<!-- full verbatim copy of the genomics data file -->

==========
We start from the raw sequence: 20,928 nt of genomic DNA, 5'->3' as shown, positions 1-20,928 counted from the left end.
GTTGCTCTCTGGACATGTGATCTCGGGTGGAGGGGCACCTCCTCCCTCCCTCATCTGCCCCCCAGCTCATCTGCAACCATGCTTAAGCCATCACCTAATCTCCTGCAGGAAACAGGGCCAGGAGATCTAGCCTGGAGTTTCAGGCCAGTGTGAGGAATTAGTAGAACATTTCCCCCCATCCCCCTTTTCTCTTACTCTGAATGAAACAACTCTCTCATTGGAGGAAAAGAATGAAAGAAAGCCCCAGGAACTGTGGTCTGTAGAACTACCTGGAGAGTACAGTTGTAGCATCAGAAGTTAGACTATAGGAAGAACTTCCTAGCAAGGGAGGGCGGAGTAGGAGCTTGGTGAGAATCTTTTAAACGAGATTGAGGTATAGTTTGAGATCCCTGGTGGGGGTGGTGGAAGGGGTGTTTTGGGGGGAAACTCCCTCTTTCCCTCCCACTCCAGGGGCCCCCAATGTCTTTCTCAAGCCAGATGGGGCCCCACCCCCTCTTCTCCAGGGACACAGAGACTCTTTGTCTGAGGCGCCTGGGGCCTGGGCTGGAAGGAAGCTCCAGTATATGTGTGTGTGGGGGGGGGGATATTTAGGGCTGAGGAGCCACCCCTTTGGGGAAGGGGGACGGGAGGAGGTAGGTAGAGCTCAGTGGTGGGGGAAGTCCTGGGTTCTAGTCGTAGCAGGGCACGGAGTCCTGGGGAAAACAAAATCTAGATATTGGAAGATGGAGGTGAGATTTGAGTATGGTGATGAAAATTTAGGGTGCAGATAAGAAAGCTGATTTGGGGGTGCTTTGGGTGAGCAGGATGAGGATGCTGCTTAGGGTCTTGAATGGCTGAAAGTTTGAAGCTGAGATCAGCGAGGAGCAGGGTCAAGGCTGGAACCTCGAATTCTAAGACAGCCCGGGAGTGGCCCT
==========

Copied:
We start from the raw sequence: 20,928 nt of genomic DNA, 5'->3' as shown, positions 1-20,928 counted from the left end.
GTTGCTCTCTGGACATGTGATCTCGGGTGGAGGGGCACCTCCTCCCTCCCTCATCTGCCCCCCAGCTCATCTGCAACCATGCTTAAGCCATCACCTAATCTCCTGCAGGAAACAGGGCCAGGAGATCTAGCCTGGAGTTTCAGGCCAGTGTGAGGAATTAGTAGAACATTTCCCCCCATCCCCCTTTTCTCTTACTCTGAATGAAACAACTCTCTCATTGGAGGAAAAGAATGAAAGAAAGCCCCAGGAACTGTGGTCTGTAGAACTACCTGGAGAGTACAGTTGTAGCATCAGAAGTTAGACTATAGGAAGAACTTCCTAGCAAGGGAGGGCGGAGTAGGAGCTTGGTGAGAATCTTTTAAACGAGATTGAGGTATAGTTTGAGATCCCTGGTGGGGGTGGTGGAAGGGGTGTTTTGGGGGGAAACTCCCTCTTTCCCTCCCACTCCAGGGGCCCCCAATGTCTTTCTCAAGCCAGATGGGGCCCCACCCCCTCTTCTCCAGGGACACAGAGACTCTTTGTCTGAGGCGCCTGGGGCCTGGGCTGGAAGGAAGCTCCAGTATATGTGTGTGTGGGGGGGGGGATATTTAGGGCTGAGGAGCCACCCCTTTGGGGAAGGGGGACGGGAGGAGGTAGGTAGAGCTCAGTGGTGGGGGAAGTCCTGGGTTCTAGTCGTAGCAGGGCACGGAGTCCTGGGGAAAACAAAATCTAGATATTGGAAGATGGAGGTGAGATTTGAGTATGGTGATGAAAATTTAGGGTGCAGATAAGAAAGCTGATTTGGGGGTGCTTTGGGTGAGCAGGATGAGGATGCTGCTTAGGGTCTTGAATGGCTGAAAGTTTGAAGCTGAGATCAGCGAGGAGCAGGGTCAAGGCTGGAACCTCGAATTCTAAGACAGCCCGGGAGTGGCCCT